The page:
Chris Snee announced his retirement from the NFL this week after a decade of playing right guard for the Giants. His family was standing by as he reportedly choked on the words while meeting with the media, his wife and three kids apparently taking the news even harder than he did.
His father-in-law, who also happens to be Head Coach Tom Coughlin, had nothing but great things to say about Snee, who was a second round draft pick in 2004. Solid, stand-up guy who never got in trouble and always showed up in shape, ready to do his job. Quotes from QB Eli Manning leave me wondering if he’s not taking it hardest of anyone.
It sounds like he was a great guy and a superb teammate – and hopefully he continues to be a fantastic family man as he transitions to his next phase in life. It sounds like he’s the type of guy fans should love to cheer for.
But those characteristics, unfortunately at times, don’t make a player a strong candidate for the Pro Football Hall of Fame. Continue reading
It’s been speculated about for awhile now the idea that Andre Johnson is no longer happy playing for the Houston Texans and it came out yesterday that at least four teams are interested in trading for the veteran wideout.
I can understand where Johnson is coming from – he’s approaching his mid-30s and the Texans have not had a ton of success in his years as one of the league’s top wide receivers.
But I’m not sure a trade is in the best interests of either the team or Johnson … in fact I’m really not sure the Texans are that far from getting back on a winning track.
Sure, Houston had the top pick in the draft this year after a brutal 2-14 season that ended with a 14 game losing streak. But the two years prior a solid defense and a decent offense had this team in the playoffs – and into 2013 the Texans were a Super Bowl favorite.
Consider these factors : Continue reading
It’s been 40 years since Jim Tyrer’s career ended at the hands of the Los Angeles Rams, who beat Washington in the first round of the 1974 playoffs. Despite his six All-Pro nominations, the end of his career merited little mention – nary a word in the Sporting News.
Tyrer played for Washington in 1974, primarily as a backup, squeezing one last season out of a top-notch career that included nine invitations to the Pro Bowl or AFL All-Star Game. The first 13 years of his career were spent with the Kansas City Chiefs/Dallas Texans franchise that was among the AFL’s strongest, at least during the years he played.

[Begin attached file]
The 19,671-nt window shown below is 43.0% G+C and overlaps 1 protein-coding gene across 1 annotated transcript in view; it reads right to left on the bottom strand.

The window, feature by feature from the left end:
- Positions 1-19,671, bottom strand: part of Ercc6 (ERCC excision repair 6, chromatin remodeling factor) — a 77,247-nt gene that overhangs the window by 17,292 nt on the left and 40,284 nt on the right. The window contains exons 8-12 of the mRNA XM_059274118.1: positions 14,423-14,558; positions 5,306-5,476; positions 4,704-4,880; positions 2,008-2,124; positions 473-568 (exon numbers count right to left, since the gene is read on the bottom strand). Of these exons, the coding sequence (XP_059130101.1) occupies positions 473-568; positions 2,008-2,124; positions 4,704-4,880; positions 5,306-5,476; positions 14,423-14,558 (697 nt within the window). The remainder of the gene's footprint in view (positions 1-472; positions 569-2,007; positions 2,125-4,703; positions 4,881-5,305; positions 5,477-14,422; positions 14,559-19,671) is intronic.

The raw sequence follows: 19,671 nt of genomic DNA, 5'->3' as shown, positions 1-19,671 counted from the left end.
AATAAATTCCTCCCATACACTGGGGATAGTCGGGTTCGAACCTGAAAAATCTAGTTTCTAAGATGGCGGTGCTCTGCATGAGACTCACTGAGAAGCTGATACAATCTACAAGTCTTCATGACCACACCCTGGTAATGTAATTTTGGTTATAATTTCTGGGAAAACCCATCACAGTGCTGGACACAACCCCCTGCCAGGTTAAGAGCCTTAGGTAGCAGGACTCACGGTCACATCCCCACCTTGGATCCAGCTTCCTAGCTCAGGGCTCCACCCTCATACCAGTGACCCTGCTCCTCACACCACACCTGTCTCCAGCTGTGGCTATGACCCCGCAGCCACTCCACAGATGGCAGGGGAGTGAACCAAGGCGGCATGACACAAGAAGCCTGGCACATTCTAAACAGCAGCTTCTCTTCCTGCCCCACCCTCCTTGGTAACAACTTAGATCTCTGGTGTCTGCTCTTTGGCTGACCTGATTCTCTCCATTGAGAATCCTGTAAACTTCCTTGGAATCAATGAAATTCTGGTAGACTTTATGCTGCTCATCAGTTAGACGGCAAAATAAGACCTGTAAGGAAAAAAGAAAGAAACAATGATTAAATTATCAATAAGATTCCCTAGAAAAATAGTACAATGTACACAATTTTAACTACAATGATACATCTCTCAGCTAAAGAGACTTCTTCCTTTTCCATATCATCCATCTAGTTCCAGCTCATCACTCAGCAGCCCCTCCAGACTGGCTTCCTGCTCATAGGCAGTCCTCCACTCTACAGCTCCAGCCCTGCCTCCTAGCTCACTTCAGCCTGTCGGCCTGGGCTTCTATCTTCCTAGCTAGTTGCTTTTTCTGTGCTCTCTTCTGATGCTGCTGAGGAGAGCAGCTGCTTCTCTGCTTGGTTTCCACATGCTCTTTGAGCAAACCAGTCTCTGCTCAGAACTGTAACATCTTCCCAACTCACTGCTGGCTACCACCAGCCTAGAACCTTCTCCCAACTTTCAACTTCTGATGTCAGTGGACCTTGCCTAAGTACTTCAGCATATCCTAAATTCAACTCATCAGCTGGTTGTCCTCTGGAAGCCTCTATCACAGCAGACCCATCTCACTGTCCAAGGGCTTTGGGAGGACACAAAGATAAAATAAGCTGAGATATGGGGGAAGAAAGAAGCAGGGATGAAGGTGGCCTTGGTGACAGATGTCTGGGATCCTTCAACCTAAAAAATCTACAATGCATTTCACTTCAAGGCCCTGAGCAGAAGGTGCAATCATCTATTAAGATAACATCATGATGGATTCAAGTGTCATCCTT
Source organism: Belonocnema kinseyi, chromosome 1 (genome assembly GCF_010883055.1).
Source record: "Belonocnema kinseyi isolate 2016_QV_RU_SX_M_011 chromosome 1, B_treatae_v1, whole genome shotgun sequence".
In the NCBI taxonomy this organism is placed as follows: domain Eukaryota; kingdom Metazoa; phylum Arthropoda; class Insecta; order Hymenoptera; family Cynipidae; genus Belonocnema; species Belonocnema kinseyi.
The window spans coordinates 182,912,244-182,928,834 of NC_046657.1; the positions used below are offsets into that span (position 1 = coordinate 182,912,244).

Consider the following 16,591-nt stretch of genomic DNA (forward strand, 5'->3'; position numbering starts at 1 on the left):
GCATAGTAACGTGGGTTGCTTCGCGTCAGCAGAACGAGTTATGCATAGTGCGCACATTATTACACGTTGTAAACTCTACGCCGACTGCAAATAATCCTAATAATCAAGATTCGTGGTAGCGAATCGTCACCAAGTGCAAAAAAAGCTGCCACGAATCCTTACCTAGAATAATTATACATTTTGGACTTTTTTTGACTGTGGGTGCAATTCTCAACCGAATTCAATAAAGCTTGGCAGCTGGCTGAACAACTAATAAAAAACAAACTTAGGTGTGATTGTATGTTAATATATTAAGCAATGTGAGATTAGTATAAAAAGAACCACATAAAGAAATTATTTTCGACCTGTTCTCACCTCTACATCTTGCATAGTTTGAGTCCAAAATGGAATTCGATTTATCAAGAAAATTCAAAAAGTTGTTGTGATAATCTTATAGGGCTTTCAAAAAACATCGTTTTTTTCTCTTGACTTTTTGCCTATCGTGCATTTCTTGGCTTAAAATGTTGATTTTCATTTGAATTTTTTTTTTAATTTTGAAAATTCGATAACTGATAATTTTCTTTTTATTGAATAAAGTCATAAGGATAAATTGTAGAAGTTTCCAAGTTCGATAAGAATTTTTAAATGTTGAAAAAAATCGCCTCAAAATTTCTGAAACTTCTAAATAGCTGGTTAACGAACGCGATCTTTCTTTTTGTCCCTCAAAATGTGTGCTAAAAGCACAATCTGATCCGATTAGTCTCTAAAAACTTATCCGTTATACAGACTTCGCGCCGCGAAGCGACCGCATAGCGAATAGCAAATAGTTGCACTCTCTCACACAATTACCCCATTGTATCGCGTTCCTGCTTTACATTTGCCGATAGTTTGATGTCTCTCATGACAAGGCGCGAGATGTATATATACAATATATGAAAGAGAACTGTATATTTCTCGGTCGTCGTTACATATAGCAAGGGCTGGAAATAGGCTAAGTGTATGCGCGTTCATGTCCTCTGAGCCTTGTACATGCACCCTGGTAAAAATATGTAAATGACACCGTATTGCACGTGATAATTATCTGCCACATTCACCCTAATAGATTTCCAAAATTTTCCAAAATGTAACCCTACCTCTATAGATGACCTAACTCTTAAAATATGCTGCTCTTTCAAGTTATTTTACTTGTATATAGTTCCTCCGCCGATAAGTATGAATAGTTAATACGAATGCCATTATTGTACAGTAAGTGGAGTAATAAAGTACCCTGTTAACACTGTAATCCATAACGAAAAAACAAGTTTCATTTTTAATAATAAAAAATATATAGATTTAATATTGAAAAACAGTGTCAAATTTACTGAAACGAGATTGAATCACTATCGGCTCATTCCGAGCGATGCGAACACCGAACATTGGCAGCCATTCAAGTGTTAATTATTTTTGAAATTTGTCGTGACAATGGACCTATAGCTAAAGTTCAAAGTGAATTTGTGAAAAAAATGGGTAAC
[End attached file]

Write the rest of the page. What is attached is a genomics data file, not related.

It’s been 34 years since his name popped up in the last item of Sports Illustrated’s Sept. 29, 1980 Roundup section, where remembrances of his nine All-Star games and two Super Bowl appearances were followed by mention that he had died by suicide after fatally shooting his wife, Martha.
Tyrer did merit mention again a couple times in the early 1980s. His one year as a Pro Football Hall of Fame finalist was 1981 and another when he also made a list SI’s Paul Zimmerman compiled – an informal poll of the all-time best offensive linemen.
Though voters are not supposed to consider character and conduct as part of whether or not someone should be enshrined, Tyrer has not made it into the Hall – this statement alone sparking some irony because during his playing days, by most accounts I could find, his character was never in question.
I was not a huge fan of Johnny Manziel when he was at Texas A&M. I thought the finger-rubbing, “show me the money” routine was arrogant and sought attention for an individual over team accomplishment. And third-hand media reports about his off-the-field activities made me think the guy was kind of an arrogant jackass.
I’m also not convinced the guy is going to be a great NFL QB. Despite going in the first round, you don’t have to look hard to see that he’s undersized, that he’s got kind of a weird foot thing going on when he throws the ball under pressure and that he certainly isn’t going to make it solely as the “prototype” signal caller.
All those cards on the table, the scrutiny this rookie is under has gotten more than a little bit ridiculous.
Oh no. He went to Las Vegas for Memorial Day weekend!?!?!?
San Francisco was the popular choice by many experts for a return to the Super Bowl heading into the 2013 season, but it was Seattle that jumped to an 11-1 start, claimed the NFC West, won a couple tight playoff games and destroyed Denver in the Super Bowl.
This is a young, interesting team with a ton of talent on both sides of the ball. But now the Seahawks are the hunted. Can they replace their free agency losses and make another run deep into the playoffs? Mitch Quesada, editor of 12th Man Rising, says it’s been a good offseason and the team is built for another good season.
Zoneblitz: Seattle capped a tremendous season with a Super Bowl blowout win. How would you assess the season and how this team came together?
Quesada: A Super Bowl-winning team needs a little bit of everything to win the biggest game in football. The Seahawks had that last season. They had a dominant running back, explosive receivers, a playmaking quarterback, the best defense in the game and the best home-field advantage in the NFL. The stars were aligned for the Seahawks to make franchise history last season and they did it with a nice balance of everything, including commitment and trust in each other. Continue reading